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A test-and-learn attitude

From testing new cottonseed to trying a hybrid bermudagrass for his Herefords, Cody Hughes keeps curious.

Landscapes Fall 2022
Cody Hughes and Jason Jones standing in a field

Photo by Michael Bares

Cody Hughes, in cap, talks with Jason Jones of Lone Star Ag Credit about the difference pivot irrigation and crop rotation make for his cotton crop. Hughes left wheat stubble intact after harvest to stabilize and replenish the soil in half of this field while he grew a new cotton crop in the other half.


From the cab of his truck, Cody Hughes glances at an app on his phone to check the status of one of his irrigation pivots.

Drawing water from about 325 feet below this field in West Texas just south of his hometown of Roscoe, Hughes is as grateful for the water as he is vigilant with how it’s used.

With the U.S. Drought Monitor reporting 98% of the state experiencing abnormally dry conditions as of early July — and 61% seeing extreme or exceptional drought conditions — center pivot irrigation brings life to his fields of cotton, wheat, hay grazer and specialty grasses.

“No two years are the same here,” says Hughes, a fifth-generation farmer, who not only farms individually but also partners with his father in CWH Farms. “We’re always looking for ways to be better managers of the land, so we can be prepared when years like this come along.”

Farming has continued to evolve, but Hughes credits his ability to try new things to the help of great employees.

Growing with Lone Star

With Lone Star Ag Credit as his lender, his operation has continued to grow since he financed his first 160 acres through Lone Star in 2003. It now stands at about 7,700 acres of owned and leased land, and includes a new home financed through the association.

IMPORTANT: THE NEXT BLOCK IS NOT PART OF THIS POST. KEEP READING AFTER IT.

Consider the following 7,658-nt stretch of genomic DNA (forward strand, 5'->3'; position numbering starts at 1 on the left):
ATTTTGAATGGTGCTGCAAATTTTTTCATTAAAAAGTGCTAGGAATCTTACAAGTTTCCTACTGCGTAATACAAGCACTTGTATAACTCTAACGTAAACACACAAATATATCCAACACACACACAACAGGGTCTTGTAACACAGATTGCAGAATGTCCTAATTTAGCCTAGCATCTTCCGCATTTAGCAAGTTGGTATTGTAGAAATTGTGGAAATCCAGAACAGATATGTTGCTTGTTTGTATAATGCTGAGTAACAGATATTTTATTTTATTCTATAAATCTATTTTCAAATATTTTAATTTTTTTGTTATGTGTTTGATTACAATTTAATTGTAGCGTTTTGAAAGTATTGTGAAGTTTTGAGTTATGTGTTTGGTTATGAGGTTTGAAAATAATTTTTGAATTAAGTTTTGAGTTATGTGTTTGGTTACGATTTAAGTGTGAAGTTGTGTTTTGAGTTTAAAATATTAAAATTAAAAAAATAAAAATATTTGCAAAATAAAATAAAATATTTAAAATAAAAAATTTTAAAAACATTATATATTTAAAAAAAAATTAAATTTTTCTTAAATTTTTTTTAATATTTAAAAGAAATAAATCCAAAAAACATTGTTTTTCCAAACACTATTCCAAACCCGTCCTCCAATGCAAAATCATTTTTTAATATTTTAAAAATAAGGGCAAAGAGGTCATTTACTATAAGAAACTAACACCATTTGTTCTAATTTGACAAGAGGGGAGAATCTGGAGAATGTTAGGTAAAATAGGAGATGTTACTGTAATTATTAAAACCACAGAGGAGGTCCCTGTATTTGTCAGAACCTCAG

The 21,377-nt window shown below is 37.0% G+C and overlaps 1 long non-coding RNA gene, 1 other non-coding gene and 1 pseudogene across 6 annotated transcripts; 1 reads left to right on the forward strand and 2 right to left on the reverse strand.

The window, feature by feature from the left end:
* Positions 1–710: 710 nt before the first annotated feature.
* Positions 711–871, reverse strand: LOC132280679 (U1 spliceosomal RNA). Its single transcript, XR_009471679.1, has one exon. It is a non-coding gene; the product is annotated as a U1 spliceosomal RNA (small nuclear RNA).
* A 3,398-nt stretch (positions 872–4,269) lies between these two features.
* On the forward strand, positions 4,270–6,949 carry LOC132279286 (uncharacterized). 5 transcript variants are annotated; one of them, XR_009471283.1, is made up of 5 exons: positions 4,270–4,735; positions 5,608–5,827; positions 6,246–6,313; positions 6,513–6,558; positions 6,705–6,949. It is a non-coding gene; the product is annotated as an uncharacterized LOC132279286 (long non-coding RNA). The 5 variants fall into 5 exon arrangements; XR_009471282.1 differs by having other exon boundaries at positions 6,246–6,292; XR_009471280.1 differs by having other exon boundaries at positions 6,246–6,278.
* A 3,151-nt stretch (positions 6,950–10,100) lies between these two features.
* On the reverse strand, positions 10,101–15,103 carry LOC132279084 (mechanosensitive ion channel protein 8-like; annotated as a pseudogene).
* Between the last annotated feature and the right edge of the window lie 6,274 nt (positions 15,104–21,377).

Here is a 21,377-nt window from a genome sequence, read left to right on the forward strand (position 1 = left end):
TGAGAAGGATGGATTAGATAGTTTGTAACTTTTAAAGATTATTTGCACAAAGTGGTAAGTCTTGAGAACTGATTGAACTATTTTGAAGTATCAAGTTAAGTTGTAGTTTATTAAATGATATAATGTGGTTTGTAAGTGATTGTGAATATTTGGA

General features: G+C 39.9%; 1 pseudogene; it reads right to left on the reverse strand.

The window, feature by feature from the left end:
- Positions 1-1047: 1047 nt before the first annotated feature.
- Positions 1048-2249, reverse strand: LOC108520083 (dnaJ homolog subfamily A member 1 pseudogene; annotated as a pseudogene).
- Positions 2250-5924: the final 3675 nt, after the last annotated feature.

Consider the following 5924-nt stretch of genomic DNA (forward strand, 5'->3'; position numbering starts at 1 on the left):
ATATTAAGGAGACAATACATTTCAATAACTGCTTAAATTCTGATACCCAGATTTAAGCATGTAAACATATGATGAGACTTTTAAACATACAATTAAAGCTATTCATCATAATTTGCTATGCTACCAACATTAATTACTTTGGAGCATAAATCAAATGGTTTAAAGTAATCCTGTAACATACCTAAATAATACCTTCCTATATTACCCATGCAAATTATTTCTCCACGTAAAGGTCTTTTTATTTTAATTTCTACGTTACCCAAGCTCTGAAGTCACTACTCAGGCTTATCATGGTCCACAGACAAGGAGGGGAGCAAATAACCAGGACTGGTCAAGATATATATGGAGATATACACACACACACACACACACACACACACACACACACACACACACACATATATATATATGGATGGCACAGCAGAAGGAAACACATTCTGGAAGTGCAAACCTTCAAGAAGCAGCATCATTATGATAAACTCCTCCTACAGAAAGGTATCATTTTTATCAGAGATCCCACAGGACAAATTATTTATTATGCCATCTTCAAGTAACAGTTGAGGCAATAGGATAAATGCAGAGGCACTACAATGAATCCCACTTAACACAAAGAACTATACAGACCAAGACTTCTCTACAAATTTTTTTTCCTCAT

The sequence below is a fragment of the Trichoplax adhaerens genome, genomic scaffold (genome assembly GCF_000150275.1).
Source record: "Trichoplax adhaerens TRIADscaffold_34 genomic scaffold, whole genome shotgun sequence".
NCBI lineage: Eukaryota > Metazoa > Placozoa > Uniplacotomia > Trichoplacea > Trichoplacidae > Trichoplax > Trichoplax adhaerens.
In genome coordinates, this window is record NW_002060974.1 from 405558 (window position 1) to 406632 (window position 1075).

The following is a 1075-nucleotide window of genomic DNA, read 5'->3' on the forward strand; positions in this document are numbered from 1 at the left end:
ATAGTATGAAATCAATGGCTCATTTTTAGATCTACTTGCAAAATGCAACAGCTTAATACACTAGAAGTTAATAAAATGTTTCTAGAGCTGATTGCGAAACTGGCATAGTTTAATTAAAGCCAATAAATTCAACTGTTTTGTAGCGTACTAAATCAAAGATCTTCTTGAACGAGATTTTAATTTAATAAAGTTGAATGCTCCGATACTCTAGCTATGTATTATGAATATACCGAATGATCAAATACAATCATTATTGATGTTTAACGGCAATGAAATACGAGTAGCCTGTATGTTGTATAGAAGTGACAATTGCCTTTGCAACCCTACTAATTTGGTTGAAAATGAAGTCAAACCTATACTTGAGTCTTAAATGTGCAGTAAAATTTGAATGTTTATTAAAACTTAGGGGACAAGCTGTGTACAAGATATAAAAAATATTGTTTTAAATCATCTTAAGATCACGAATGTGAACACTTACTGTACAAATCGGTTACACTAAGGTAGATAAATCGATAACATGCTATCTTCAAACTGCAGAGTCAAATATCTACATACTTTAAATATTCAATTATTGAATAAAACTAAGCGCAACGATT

Cody Hughes and family

Photo by Michael Bares

Cody Hughes with his wife, Amy, a teacher at nearby Highland Independent School District, and children Carley and Caleton.


Hughes is not only a Farm Credit customer, he was elected to the Lone Star board of directors in 2018 and reelected in 2021.

“Cody and his family are doing great things,” says Jason Jones, credit office president of Lone Star’s Abilene and Sweetwater branch offices. Jones has been serving Hughes since that first loan. “Cody monitors his operations closely and is always on the lookout for new ideas.”

That’s how he became interested in center pivot irrigation.

Installing center pivot irrigation

Hughes began farming cotton during his senior year in high school in 1997. He helped install underground irrigation for a local farmer and was intrigued by the farmer’s ability to grow great crops in lean years. Most local operations were dryland farms with little to no irrigation, so he wanted to learn more about this option.

Starting small, he installed his first pivot in 2004, and over the years built up to 34 pivots as his knowledge grew. And he’s kept on learning.

Recently he transitioned to using a smartphone application to control some of the pivots and monitor water delivery. The text alerts sent through this application help him manage breakdowns, pressure loss and power outages. With design changes to pressure regulators and nozzles, pivots today can water more efficiently than those of the past, thereby saving time, labor and money.